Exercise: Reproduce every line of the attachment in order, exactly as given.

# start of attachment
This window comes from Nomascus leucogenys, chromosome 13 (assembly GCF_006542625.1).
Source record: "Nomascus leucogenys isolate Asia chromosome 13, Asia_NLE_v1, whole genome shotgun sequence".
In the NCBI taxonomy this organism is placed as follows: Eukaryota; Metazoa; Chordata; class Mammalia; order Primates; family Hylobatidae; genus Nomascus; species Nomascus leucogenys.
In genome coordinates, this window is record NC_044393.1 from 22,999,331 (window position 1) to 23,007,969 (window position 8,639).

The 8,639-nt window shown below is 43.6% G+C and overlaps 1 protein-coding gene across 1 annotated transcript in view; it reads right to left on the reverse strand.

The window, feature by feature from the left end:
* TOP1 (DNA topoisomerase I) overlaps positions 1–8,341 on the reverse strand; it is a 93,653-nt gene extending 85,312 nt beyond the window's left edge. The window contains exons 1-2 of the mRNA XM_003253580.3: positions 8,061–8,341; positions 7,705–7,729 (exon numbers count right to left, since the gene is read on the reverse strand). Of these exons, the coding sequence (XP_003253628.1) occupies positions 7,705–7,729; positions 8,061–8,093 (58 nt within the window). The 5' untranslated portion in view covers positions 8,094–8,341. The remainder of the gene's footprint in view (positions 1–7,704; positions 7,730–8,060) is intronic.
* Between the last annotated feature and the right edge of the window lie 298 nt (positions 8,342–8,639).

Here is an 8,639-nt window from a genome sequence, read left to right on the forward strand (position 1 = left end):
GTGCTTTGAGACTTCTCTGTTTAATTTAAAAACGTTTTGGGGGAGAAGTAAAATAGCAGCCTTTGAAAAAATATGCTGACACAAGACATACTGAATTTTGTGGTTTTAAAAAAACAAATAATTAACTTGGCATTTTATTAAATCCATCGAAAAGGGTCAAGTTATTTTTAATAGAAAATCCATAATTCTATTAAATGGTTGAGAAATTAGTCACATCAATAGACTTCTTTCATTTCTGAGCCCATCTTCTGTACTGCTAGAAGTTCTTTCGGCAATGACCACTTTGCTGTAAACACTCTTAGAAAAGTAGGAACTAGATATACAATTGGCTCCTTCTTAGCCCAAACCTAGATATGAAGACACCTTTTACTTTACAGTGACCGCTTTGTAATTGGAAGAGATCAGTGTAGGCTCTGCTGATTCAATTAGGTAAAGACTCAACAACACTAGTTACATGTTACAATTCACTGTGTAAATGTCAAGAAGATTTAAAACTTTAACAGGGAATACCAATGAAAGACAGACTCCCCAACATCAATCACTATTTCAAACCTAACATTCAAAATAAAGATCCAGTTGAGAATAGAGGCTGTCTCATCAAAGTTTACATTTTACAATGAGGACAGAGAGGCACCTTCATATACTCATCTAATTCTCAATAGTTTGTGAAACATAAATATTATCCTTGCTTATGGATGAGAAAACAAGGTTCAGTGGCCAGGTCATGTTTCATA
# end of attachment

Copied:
This window comes from Nomascus leucogenys, chromosome 13 (assembly GCF_006542625.1).
Source record: "Nomascus leucogenys isolate Asia chromosome 13, Asia_NLE_v1, whole genome shotgun sequence".
In the NCBI taxonomy this organism is placed as follows: Eukaryota; Metazoa; Chordata; class Mammalia; order Primates; family Hylobatidae; genus Nomascus; species Nomascus leucogenys.
In genome coordinates, this window is record NC_044393.1 from 22,999,331 (window position 1) to 23,007,969 (window position 8,639).

The 8,639-nt window shown below is 43.6% G+C and overlaps 1 protein-coding gene across 1 annotated transcript in view; it reads right to left on the reverse strand.

The window, feature by feature from the left end:
* TOP1 (DNA topoisomerase I) overlaps positions 1–8,341 on the reverse strand; it is a 93,653-nt gene extending 85,312 nt beyond the window's left edge. The window contains exons 1-2 of the mRNA XM_003253580.3: positions 8,061–8,341; positions 7,705–7,729 (exon numbers count right to left, since the gene is read on the reverse strand). Of these exons, the coding sequence (XP_003253628.1) occupies positions 7,705–7,729; positions 8,061–8,093 (58 nt within the window). The 5' untranslated portion in view covers positions 8,094–8,341. The remainder of the gene's footprint in view (positions 1–7,704; positions 7,730–8,060) is intronic.
* Between the last annotated feature and the right edge of the window lie 298 nt (positions 8,342–8,639).

Here is an 8,639-nt window from a genome sequence, read left to right on the forward strand (position 1 = left end):
GTGCTTTGAGACTTCTCTGTTTAATTTAAAAACGTTTTGGGGGAGAAGTAAAATAGCAGCCTTTGAAAAAATATGCTGACACAAGACATACTGAATTTTGTGGTTTTAAAAAAACAAATAATTAACTTGGCATTTTATTAAATCCATCGAAAAGGGTCAAGTTATTTTTAATAGAAAATCCATAATTCTATTAAATGGTTGAGAAATTAGTCACATCAATAGACTTCTTTCATTTCTGAGCCCATCTTCTGTACTGCTAGAAGTTCTTTCGGCAATGACCACTTTGCTGTAAACACTCTTAGAAAAGTAGGAACTAGATATACAATTGGCTCCTTCTTAGCCCAAACCTAGATATGAAGACACCTTTTACTTTACAGTGACCGCTTTGTAATTGGAAGAGATCAGTGTAGGCTCTGCTGATTCAATTAGGTAAAGACTCAACAACACTAGTTACATGTTACAATTCACTGTGTAAATGTCAAGAAGATTTAAAACTTTAACAGGGAATACCAATGAAAGACAGACTCCCCAACATCAATCACTATTTCAAACCTAACATTCAAAATAAAGATCCAGTTGAGAATAGAGGCTGTCTCATCAAAGTTTACATTTTACAATGAGGACAGAGAGGCACCTTCATATACTCATCTAATTCTCAATAGTTTGTGAAACATAAATATTATCCTTGCTTATGGATGAGAAAACAAGGTTCAGTGGCCAGGTCATGTTTCATA